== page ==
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Writing Build Scripts With Gradle


In the first installment of this series on Gradle, I compared existing Java build tools with Gradle and described Gradle's compelling features. In this article, I show how to write and run Gradle's build scripts.

Installing Gradle

Before installing Gradle, make sure you've already installed the JDK with a version of 1.5 or higher. Even though some operating systems provide you with an out-of-the-box Java installation, make sure you have a valid version installed on your system. To check the JDK version, run java –version.

To get started with Gradle, download the distribution directly from the Gradle homepage. As a beginner to the tool, it makes sense to choose the ZIP file that includes the documentation and a wide range of source code examples to explore. Unzip the downloaded file to a directory of your choice. To reference your Gradle runtime in the shell, you'll need to create the environment variable GRADLE_HOME and add the binaries to your shell's execution path:

  • Mac OS X and *nix: To make Gradle available in your shell, add the following two lines to your initialization script (for example, ~/.profile). These instructions assume that you installed Gradle in the directory /opt/gradle:
    export GRADLE_HOME=/opt/gradle
    export PATH=$PATH:$GRADLE_HOME/bin
  • Windows: In the dialog environment variable, define the variable GRADLE_HOME and update your path settings (Figure 1).

Gradle
Figure 1: Updating variable settings on Windows.

You'll verify that Gradle has been installed correctly and is ready to go. To check the version of the installed runtime, issue the command gradle –v in your shell. You should see meta-information about the installation, your JVM, and the operating system. The following example shows the version output of a successful Gradle 1.7 installation.

$ gradle –v

------------------------------------------------------------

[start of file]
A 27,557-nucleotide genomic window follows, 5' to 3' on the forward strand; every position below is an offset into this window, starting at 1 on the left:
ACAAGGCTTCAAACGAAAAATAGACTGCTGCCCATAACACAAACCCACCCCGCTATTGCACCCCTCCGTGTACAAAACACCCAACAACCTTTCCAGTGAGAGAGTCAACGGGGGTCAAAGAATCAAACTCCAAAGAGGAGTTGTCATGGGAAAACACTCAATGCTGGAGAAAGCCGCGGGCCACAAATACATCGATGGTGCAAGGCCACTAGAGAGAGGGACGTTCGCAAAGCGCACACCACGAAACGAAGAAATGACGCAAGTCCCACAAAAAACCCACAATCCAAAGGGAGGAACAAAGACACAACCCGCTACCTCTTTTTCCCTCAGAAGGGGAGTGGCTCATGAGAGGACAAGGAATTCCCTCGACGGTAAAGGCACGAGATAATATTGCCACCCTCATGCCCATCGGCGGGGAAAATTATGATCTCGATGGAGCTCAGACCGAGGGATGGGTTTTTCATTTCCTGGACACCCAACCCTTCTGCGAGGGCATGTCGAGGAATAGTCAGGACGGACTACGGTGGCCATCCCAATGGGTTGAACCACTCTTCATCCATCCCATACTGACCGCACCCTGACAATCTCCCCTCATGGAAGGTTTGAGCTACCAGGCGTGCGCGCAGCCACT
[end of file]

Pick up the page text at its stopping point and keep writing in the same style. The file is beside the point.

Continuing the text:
Gradle 1.7
------------------------------------------------------------

Build time:   2013-08-06 11:19:56 UTC
Build number: none
Revision:     9a7199efaf72c620b33f9767874f0ebced135d83

Groovy:       1.8.6
Ant:          Apache Ant(TM) version 1.8.4 compiled on May 22 2012
Ivy:          2.2.0
JVM:          1.6.0_51 (Apple Inc. 20.51-b01-457)
OS:           Mac OS X 10.8.4 x86_64

Setting Gradle's JVM Options

Note that like every other Java application, Gradle shares the same JVM options set by the environment variable JAVA_OPTS. If you want to pass arguments specifically to the Gradle runtime, use the environment variable GRADLE_OPTS. Let's say you want to increase the default maximum heap size to 1 GB. You could set it like this:

GRADLE_OPTS="-Xmx1024m"

Although, the preferred way to do that is to add the variable to the Gradle startup script under $GRADLE_HOME/bin.

Now, let's implement a simple build script with Gradle. Even though most of the popular IDEs provide a Gradle plugin, all you need now is your favorite editor. Gradle plugin support exists for IDEs such as IntelliJ IDEA, Eclipse, and NetBeans.

Getting started with Gradle

Every Gradle build starts with a script. The default naming convention for a Gradle build script is build.gradle. When executing the command gradle in a shell, Gradle looks for a file with that exact name. If it can't be located, the runtime will display a help message.

Let's set the lofty goal of creating the typical "Hello world!" example in Gradle. First, create a file called build.gradle. Within that script, define a single atomic piece of work. In Gradle's vocabulary, this is called a task. In this example, the task is called helloWorld. To print the message “Hello world!” make use of Gradle's primary language, Groovy, by adding the println command to the task's action doLast. The method println is Groovy's shorter equivalent to Java's System.out.println: